Ricoh offers ValveJet heads

Ricoh has highlighted its ValveJet printheads at the Fespa show, with the announcement that these are now being offered to OEM customers for a variety of industrial applications.

Graham Kennedy, Ricoh Europe’s director of industrial print solutions, explains the advantage of using ValveJet over piezo heads: “It’s about larger drops for fast area coverage. You have larger throw distances for where you are not limited to having to decorate on a flat surface. And then high viscosity ink so you could move to automotive painting where the inks are more than 100 cp.”

The principles behind the valvejet approach are fairly simple. There is a hole at one end of the fluid chamber, that is closed by a valve and Ricoh is using a piezo actuator to open and close this valve. The fluid is supplied from a pressurised tank, so that when the nozzle is opened the air pressure is enough to force the drop out. It’s not suitable for highly detailed work – typically having around 70 – 140 dpi, though Ricoh says this could be improved on.

Yoshihiro Moriya, head of Inkjet engineering at Ricoh UK’s Inkjet Technical Centre, explains that by controlling the length of time the nozzle is opened, it’s possible to determine the size of the drop. However, this also depends on the characteristics of the ink, the type of drying available and the requirements of the application. It may also be possible to multi-pulse the drops, for example, firing three small drops that could combine in flight to create a larger drop before reaching the substrate though Ricoh now says that it is still investigating this.

The ValveJet heads are available as either single nozzle NT units or as the Gelart printhead, which has eight nozzles combined. The advantage of the single nozzle units is that integrators are free to decide how many channels they need and how they want them arranged. They can then be configured on a block – effectively a printhead – with the electronics, as can be seen in the picture above, where the black module in the centre of the image is the printhead unit with the silver NT nozzles. Jason Remnant, strategic business development for Ricoh Europe, points out: “It’s easier for OEMs to integrate it as a printhead. A customer can create their own block and add their own value or they can buy a pre-made head with eight channels.”

To illustrate this, Ricoh has shown off a tyre printing application, which combines six single nozzle units together, one each for jetting CMYK, plus white and a primer. In this case, the ink is a water-based resin ink. Kennedy explains: “We put the primer down first and then heat up the tyre to about 120°C and this excites the surface and the ink is cured directly on the surface as the tyre cools.” For this application there are three different drop sizes, controlled by the amount of time the valve is opened, to create light, medium and heavy coverage.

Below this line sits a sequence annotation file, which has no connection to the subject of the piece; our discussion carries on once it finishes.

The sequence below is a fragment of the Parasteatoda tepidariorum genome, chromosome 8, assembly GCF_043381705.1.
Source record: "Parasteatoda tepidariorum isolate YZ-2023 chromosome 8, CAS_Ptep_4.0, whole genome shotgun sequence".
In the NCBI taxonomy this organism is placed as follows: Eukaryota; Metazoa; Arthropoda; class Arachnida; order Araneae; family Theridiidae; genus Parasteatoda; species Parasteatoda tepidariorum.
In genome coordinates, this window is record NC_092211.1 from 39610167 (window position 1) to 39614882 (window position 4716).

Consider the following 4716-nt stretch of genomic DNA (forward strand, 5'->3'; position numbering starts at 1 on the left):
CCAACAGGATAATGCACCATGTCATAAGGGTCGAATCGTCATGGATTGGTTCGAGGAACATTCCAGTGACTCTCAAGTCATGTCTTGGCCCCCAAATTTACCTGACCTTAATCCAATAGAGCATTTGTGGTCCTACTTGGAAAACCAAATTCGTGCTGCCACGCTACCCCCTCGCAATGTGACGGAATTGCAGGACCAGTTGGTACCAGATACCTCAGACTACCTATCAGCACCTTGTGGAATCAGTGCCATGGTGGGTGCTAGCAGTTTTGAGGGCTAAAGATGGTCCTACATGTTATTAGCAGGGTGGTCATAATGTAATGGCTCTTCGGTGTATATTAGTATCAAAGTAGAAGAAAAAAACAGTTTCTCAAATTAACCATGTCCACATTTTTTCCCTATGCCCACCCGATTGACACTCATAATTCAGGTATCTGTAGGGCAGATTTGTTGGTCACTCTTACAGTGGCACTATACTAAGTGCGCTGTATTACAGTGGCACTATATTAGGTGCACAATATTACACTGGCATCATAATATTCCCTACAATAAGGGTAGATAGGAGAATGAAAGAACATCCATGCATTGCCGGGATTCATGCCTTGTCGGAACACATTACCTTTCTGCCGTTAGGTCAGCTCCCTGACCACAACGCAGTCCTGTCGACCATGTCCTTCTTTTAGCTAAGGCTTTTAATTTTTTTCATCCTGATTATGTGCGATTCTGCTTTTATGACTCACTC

Kennedy says that there is a lot of interest in this solution for sports such as Formula 1 as well as touring car racing, where the vehicles are wrapped with advertising and branding so the tyres are an extension of this. The same can also be used for customising vehicles for private use. Kennedy points out that the tyre printing offers another way of adding value and differentiation. The inks are water-based but can last for up to a year, which is likely to be the lifespan of the tyres themselves. 

I wrote about Ricoh’s ValveJet heads when they were first introduced two years ago. Since then Ricoh has been developing print systems with these heads for the last two years and has a number of solutions. This includes one for printing directly to gas cylinders, another for the sides of trucks as well as for shutters for retail units. As well as selling these solutions directly, Ricoh is also open to working with OEMs who want to create variations on these devices, but Ricoh is also hoping to talk to integrators that want to use the valvejet approach to create their own solutions.

Kennedy says: “This is the first time we have shown this for OEMs, just to gauge where the interest lies. We will develop the story ready for Drupa and will have more of an opportunity to engage with a wider range of OEMs at a much bigger event.”

In the meantime you can find further details from



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